The Torah’s Definition of Leadership

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By Rabbi Naftoly Bier

Upon observing that his son-in-law, Moshe Rabeinu spent an entire day “judging” the Jewish people, each one waiting their turn, Yisro said, “What is this you do to the people; why do you sit alone with people standing by you from morning to evening?” Moshe Rabeinu answered, “1) When they have a matter one comes to me, 2) I judge between two parties, 3) and I make known the decrees of Hashem and His teachings.”

On a simple level, Yisro thought it incomprehensible that Moshe Rabeinu should 1) be the only person to “judge” for it will cause fatigue; 2) and it is unconscionable to cause Klal Yisroel grief.

Rashi explains that Moshe Rabeinu answered that he is 1) dedicated to answering all questions regarding understanding Torah, 2) to adjudicate quarrels between parties and lastly 3) to teach Torah. The ט”ז explains that though it initially seems that the first and third responsibilities are the same; on the contrary what transpired was, that when different parties thought that he had ruled differently for the same exact case, he would take the two to elucidate the minor differences.

Ramban explains the three in the following manner: “1) when one was ill or lost an object they would beseech me to pray for them to Hashem, 2) if there is a quarrel I adjudicate, and 3) lastly I teach them Torah.”

We may ask according to the Ramban, why did Moshe mention teaching of Torah as the last item; after all of the first two are not relevant to every member of Klal Yisroel, secondly the most important mission is for him to teach Torah? The Ramban is teaching a very profound fundamental; to be a true leader and educator necessitates to expend time and effort to try to understand the unique personality of every individual and then accordingly teach in a manner that every member is enlightened.

This was Moshe Rabeinu greatness. He patiently dedicated his day to avail himself the opportunity to comprehend the emotional and intellectual makeup of as many as he could, thereby legitimately preparing himself to be a selfless teacher to all. Even according to Rashi’s explanation, we are being taught in the time-consuming, selfless dedication to enable all to truly understand the teachings of Torah.

The Ralbag (1288-1344) teaches that Yisro’s main concern was that by spending enormous time with the people, he would be forfeiting the ability to develop true נביאות, prophecy, for a stipulation of prophecy is for one to isolate. Moshe Rabeinu answered him, though I am aware that I am relinquishing my special דביקות בה’כ, unique bonds, my primary responsibility is to dedicate my time and thought for others. All three explanations illustrate the same enormous, unmitigated, selfless devotion and steadfastness that Moshe Rabeinu teaches us that a leader, teacher, or parents must have. Despite his incalculable lofty greatness, his unique, singular connection to Hashem; his first responsibility was to enhance the living experience of another.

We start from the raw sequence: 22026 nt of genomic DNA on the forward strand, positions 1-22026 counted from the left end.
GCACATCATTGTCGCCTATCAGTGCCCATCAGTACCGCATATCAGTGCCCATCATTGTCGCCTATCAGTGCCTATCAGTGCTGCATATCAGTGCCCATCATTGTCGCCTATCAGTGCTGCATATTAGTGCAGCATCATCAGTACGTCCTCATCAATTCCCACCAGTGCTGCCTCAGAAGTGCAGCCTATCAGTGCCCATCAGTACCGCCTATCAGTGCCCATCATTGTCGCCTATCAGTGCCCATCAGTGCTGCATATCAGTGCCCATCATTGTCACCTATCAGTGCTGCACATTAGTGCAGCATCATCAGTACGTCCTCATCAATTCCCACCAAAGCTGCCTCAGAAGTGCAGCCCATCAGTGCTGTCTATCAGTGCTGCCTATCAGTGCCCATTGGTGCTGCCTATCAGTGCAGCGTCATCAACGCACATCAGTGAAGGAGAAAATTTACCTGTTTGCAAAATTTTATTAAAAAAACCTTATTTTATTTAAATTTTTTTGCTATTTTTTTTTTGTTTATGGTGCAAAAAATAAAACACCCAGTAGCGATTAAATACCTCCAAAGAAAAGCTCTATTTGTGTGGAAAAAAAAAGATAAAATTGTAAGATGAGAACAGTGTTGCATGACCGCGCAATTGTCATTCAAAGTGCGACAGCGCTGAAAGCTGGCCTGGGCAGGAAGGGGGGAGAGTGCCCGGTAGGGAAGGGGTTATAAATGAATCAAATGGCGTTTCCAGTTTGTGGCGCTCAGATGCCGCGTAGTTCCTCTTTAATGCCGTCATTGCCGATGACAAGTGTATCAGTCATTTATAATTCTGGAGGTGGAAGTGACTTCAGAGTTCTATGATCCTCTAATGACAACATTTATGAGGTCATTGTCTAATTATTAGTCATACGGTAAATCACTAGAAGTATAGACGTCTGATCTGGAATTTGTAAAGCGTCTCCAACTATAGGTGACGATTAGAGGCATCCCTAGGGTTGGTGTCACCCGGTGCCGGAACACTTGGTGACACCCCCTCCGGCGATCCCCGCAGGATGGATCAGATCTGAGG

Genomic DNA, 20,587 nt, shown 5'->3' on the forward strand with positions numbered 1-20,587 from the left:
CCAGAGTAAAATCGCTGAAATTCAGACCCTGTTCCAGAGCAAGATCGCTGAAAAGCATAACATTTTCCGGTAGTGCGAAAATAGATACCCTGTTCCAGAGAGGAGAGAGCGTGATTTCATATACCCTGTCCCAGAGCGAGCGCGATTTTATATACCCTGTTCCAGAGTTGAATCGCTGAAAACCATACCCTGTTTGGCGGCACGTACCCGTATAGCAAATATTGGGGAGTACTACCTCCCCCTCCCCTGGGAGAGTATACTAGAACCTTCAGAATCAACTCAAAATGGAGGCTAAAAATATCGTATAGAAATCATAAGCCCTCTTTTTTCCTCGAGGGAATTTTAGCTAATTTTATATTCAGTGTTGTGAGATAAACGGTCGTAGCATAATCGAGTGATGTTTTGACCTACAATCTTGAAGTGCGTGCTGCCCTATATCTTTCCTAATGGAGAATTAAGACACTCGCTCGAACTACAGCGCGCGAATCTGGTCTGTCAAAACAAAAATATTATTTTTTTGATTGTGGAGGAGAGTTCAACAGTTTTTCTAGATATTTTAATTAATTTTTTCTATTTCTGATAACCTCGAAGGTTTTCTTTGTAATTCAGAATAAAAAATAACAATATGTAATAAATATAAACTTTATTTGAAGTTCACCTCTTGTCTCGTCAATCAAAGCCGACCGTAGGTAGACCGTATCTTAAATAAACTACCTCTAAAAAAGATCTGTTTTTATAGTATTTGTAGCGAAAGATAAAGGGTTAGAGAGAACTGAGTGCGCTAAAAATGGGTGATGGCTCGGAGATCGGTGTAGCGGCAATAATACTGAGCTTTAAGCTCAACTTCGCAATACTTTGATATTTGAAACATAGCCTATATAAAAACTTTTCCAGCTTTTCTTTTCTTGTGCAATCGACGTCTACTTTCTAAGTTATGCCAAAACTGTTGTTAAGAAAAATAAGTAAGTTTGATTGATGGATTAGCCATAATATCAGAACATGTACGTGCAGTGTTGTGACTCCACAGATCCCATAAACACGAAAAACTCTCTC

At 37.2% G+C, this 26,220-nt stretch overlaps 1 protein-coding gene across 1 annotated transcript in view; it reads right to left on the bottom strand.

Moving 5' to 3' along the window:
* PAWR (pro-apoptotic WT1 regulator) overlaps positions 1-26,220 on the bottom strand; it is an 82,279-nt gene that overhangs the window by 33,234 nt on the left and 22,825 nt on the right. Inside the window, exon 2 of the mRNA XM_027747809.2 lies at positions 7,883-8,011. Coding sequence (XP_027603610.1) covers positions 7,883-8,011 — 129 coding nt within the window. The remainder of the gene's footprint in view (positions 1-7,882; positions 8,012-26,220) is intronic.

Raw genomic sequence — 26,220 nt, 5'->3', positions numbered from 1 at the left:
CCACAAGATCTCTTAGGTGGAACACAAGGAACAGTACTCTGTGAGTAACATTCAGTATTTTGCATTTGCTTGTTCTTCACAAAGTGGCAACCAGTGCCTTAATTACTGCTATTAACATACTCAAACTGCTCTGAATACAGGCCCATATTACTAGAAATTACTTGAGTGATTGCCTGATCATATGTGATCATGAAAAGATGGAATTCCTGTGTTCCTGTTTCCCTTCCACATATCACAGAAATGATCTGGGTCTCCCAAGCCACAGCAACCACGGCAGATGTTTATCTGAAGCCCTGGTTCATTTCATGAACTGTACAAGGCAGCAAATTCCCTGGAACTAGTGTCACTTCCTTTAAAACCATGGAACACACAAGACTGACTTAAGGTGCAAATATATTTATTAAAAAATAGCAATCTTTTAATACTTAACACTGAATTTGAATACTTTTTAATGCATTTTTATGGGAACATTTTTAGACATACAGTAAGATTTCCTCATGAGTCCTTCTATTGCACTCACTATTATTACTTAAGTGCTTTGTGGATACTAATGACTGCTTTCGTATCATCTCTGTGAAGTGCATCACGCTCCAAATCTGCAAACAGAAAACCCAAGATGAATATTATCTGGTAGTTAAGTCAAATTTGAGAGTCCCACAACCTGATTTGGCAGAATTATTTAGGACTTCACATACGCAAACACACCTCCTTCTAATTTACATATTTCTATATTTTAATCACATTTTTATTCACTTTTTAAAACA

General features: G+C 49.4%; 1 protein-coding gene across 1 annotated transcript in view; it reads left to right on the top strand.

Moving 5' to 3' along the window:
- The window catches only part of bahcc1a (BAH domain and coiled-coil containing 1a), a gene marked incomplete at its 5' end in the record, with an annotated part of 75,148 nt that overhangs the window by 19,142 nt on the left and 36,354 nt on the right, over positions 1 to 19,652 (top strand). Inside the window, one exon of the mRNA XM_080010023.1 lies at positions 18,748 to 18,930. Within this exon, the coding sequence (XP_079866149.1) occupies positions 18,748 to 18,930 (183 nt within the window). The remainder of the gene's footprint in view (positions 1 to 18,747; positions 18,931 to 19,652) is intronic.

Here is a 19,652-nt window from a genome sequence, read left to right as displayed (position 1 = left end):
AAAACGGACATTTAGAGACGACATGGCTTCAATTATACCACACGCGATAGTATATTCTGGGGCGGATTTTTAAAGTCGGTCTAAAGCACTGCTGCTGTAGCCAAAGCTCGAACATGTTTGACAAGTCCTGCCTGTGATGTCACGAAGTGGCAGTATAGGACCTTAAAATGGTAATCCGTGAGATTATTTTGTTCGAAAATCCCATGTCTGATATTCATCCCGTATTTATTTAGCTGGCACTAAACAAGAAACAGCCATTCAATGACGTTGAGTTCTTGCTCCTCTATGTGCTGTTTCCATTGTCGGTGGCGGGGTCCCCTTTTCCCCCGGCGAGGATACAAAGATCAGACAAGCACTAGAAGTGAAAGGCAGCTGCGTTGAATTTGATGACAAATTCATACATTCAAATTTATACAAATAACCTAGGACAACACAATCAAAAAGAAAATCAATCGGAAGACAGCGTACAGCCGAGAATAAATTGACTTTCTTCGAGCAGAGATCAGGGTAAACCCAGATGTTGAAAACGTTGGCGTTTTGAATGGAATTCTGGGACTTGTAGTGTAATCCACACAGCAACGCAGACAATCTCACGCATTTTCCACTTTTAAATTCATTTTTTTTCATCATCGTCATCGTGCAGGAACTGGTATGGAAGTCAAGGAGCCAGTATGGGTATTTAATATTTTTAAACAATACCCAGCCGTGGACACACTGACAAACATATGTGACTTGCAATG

This same idea was embodied by Yisro. Though he had joined the Jewish people in the desert, he was experiencing the exceptional, spiritual environment, nevertheless he chose to return to his homeland in order to try to convince his people to reject idolatry and accept the monotheistic G-d. (An important read that one’s responsibility to others takes precedence to one’s individual growth is the חתם סופר, vפיתוחי חותם)

In the same vein that one must constantly deliberate how to enrich another’s living experience, one must without deviation adhere to the rules of etiquette, דרך ארץ. It is only natural and imminent that if one cares about another, they will with constancy interact with all, in the most gracious and courteous manner, it being a reflection of their integral nobility.

The Torah teaches us this lesson in a profound manner. In 19:8, after Klal Yisroel accepted the Torah, Moshe Rabeinu reported to Hashem this fact. Chazal point out, despite that Hashem is all-knowing, etiquette requires that since Moshe Rabeinu had been instructed by Hashem to inquire if Klal Yisroel would accept, it was incumbent on him to relate their answer directly to Hashem. One must always act with consistency; etiquette has to be a constant in one’s lifestyle.

This idea is taught in שמות מדרש רבה מז:ה. The Torah states that “משה רבינו was with Hashem for forty days and nights, bread he didn’t eat and water he didn’t drink.” How is it possible that he lived? Rav Meir answered, “If one enters a city, one has to conduct themselves according to their custom. In Heaven, where the angels don’t eat or drink, one has to act in the same manner. Conversely, when the angels visited our patriarch, Avraham, they ate and drank (בראשית יח:ח).” In both cases, Hashem changed the nature of Moshe Rabeinu and the angels because דרך ארץ, etiquette, demands that one isn’t conspicuous amongst others.

These lessons of leadership and etiquette are not only Torah instructions, but are the basic fundamentals that are required before studying Torah; דרך ארץ קדמה לתורה.

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